Weaving Log Cabin ~ It's Easier Than It Looks!

Posted by Jessica Ybarra on

Let's Weave Log Cabin!

I love weaving log cabin on my rigid heddle loom because it's so easy and rewarding to see such an intricate pattern appear right before my eyes.  

Log-cabin is a color and weave technique; the pattern looks complicated, but it is not!  It is just a two-shaft plain weave that produces areas of smart vertical and horizontal pinstripes.

You can think of weaving log cabin in two blocks.  "Block A" will be warped light, dark, light, dark while "Block B" will be warped dark, light, dark, light.

Then once you have your loom warped by repeating these two blocks, you will then simply weave in the same sequence of alternating dark, light for block A, until switching to light, dark for block B.

It's a great project for even the most beginning weaver to accomplish. 

Today we will be weaving some Log Cabin Runners with Black 5/2 Perle Cotton, and Sapphire Blue 5/2 Stonewash Cotton.

You can choose any type of yarn for your runners as long as it is two contrasting colors of light and dark.  I've heard some say that the traditional log cabin design is black with white, but if you're like me, playing with color is exciting, and the color possibilities are endless!

Some alternate yarn suggestions could be:
Aurora Earth 8/2 Cotton
8/2 Cottolin
Cotton Rug Warp
Remix Light

 

Here are the basic requirements to know before getting started:

Weave structure:  plain weave / log cabin
Equipment needed:  rigid heddle loom; 13.4” weaving width; 10 dent reed; 3 shuttles

Yarns: 
Color A - Black 5/2 Cotton 848 yds
Color B - Stonewash 5/2 Cotton 848 yds

Total warp ends: 268

Warp length: 3 ½ yds (126”)

Setts: 10 epi (doubled); 10 ppi (doubled threads)
Finished Dimensions:  four placemats 11.5” x 18” or two runners 11.5” x 36” (There is sufficient warp length to weave a total of 102”.  Decide on your own size mats or use my examples to weave four placemats or two runners.
Now that we know what size loom and reed we need, how many shuttles, what yarns and yardage amounts, we can get started! 

The steps in weaving are pretty much the same for every project.  Warping your loom, threading your reed, winding your shuttles, weaving, and finally taking your fabric off the loom and either hemming or making a fringe. 

Step 1:  Warping the Loom

Set up your loom to direct warp a length of 3 ½ yards (126”) and 13.4” weaving width.
The warp threads are doubled warping four threads in each slot (two of Color A Black and two of Color B Stonewash).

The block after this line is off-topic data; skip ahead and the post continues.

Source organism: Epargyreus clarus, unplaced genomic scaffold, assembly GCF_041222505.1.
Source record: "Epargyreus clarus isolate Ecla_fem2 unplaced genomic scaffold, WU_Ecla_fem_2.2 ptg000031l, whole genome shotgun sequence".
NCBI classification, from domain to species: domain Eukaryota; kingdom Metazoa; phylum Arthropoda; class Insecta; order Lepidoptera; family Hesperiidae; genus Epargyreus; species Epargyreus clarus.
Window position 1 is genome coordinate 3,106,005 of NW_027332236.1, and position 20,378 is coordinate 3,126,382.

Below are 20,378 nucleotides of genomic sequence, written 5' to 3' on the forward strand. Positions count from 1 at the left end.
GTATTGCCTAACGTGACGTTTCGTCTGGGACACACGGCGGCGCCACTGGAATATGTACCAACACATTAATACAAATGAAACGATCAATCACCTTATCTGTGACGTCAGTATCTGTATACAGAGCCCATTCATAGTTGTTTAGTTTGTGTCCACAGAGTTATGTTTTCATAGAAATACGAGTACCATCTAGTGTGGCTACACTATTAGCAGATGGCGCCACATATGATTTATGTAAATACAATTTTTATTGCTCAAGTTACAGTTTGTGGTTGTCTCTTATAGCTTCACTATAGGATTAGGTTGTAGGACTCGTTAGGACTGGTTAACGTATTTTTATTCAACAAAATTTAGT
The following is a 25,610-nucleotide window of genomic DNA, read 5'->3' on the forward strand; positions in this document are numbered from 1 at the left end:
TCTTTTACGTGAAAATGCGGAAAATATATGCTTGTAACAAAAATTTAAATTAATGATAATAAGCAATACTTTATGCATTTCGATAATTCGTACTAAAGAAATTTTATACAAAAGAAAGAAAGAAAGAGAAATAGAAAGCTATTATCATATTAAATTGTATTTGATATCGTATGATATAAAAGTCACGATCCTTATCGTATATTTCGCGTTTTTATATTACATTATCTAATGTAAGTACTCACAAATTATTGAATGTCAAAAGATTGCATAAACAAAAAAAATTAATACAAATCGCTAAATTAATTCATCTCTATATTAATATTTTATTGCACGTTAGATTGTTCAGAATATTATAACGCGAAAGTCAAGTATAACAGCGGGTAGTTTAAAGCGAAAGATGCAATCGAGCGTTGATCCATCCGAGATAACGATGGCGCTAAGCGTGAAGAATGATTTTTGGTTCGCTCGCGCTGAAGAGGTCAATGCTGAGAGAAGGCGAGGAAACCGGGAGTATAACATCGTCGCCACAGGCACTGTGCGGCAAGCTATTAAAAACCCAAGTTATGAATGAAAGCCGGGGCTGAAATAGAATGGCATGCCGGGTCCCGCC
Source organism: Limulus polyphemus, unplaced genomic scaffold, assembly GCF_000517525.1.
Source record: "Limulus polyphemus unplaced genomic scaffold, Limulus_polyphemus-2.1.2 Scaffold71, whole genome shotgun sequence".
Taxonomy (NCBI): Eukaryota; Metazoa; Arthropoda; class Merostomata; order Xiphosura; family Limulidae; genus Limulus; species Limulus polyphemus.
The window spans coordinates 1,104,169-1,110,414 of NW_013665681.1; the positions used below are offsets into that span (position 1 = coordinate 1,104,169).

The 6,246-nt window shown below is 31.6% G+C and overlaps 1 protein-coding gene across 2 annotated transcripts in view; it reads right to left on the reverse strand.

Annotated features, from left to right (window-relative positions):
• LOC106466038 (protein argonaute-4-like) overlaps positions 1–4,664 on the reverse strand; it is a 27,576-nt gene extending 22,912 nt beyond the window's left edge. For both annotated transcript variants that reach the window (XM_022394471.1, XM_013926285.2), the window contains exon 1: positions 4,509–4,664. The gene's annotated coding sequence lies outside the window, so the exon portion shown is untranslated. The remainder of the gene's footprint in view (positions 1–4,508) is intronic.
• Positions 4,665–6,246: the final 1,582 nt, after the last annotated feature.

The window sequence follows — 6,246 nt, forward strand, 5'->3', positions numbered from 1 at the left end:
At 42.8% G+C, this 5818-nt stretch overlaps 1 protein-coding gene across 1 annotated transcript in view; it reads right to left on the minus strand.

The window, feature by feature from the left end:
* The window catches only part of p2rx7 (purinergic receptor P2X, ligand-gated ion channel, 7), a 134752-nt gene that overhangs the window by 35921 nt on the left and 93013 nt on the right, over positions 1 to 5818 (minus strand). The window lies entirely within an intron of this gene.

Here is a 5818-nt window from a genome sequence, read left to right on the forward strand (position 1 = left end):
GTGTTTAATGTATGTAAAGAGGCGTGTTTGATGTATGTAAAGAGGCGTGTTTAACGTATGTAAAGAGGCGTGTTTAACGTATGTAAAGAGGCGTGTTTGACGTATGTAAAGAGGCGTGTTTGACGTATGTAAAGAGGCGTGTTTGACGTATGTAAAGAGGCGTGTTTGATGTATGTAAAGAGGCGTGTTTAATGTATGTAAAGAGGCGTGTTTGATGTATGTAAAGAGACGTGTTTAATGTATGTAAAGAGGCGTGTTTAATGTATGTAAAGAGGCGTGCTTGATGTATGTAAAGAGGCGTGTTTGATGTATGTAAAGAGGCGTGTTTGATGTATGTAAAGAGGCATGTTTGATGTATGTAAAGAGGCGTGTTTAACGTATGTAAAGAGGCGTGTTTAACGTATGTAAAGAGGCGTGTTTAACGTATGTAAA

This can be a very quick process by holding Color A thread and Color B thread together and carry the yarns to the warping peg and you now have four threads in the slot.
Continue warping each slot until you have 13.4" weaving width or 268 total threads.

It can't get any easier than that!   

Step 2:  Threading the Reed

Wind the yarns onto the back beam.
The order that you transfer the threads into the holes is what will set up the blocks for the log cabin sequence. 
Transfer two threads Color B (Stonewash) into the first seven holes. 
Transfer two threads Color A (Black) into the next three holes. 
Repeat this order six times then finish last seven holes with Color B (Stonewash) threads. 
You will now have two threads in each slot and two in each hole.
Tie your yarns onto the front beam in small sections and tighten the warp.

Step 3: Preparing the Shuttles

Wind one shuttle double strand Stonewash Cotton,
second shuttle double strand Black Cotton,
and the third shuttle single strand Black for hems.

 
Step 4: Weaving

Weave with scrap yarn to spread the warp evenly. 
Choose the length of mats you prefer to weave. 
There is sufficient warp length to weave a total of 102”.  Decide on your preferred length of mats or use my options to make four placemats 18” long or two runners 36” long.

 
Weft Order for Either Placemats or Runners:
Weave 1 ½” with single strand for hem.
Block A - Alternate Black and Stonewash shuttles for fourteen picks. 
Block B - Alternate Stonewash and Black shuttles for six picks.
Repeat Block A and B for desired length, always ending with Block A.
Weave 1 ½” with single strand for hem.
 
Option for Four Placemats:  
Weave 1 ½” with single strand for hem.
Repeat Block A and B for 20” ending with Block A.
Weave 1 ½” with single strand for hem.
This will allow you to make four placemats 11.5” x 18” each.
Weave a few picks of waste yarn between each placemat.
(Go to step 5)
 
Option for Two Runners:
Weave 1 ½” with single strand for hem.
Repeat Block A and B for 41” ending with Block A.
Weave 1 ½” with single strand for hem.
This will allow you to make two runners 11.5” x 36” each.
Weave a few picks of waste yarn between each runner.
(Go to step 5)

 

Step 5: Finishing and Hemming

Weave several picks of waste yarn before cutting the fabric from the loom to prevent your final placemat or runner from coming unwoven.
Cut the finished woven fabric from the loom near the back beam and sew a straight stitch across each end of the mats with matching sewing thread. 

Cut each placemat or runner apart. 

Using a hot iron, fold each hem over twice to get a nice flat edge.

Sew a straight stitch across securing each hem.
Hand wash in cool water and lay flat to dry. 
Press with a warm iron if needed.


You did it!  I can't wait to hear about your log cabin weaving adventures! 

Please join us on Facebook, Cotton Clouds Rigid Heddle Weaving to share your experiences and pictures!

This project is available as a kit with all the yarns and pattern needed.  See our Stonewash Log Cabin Runners or Placemat Kit at cottonclouds.com!

Happy weaving!  

Jodi Ybarra

 


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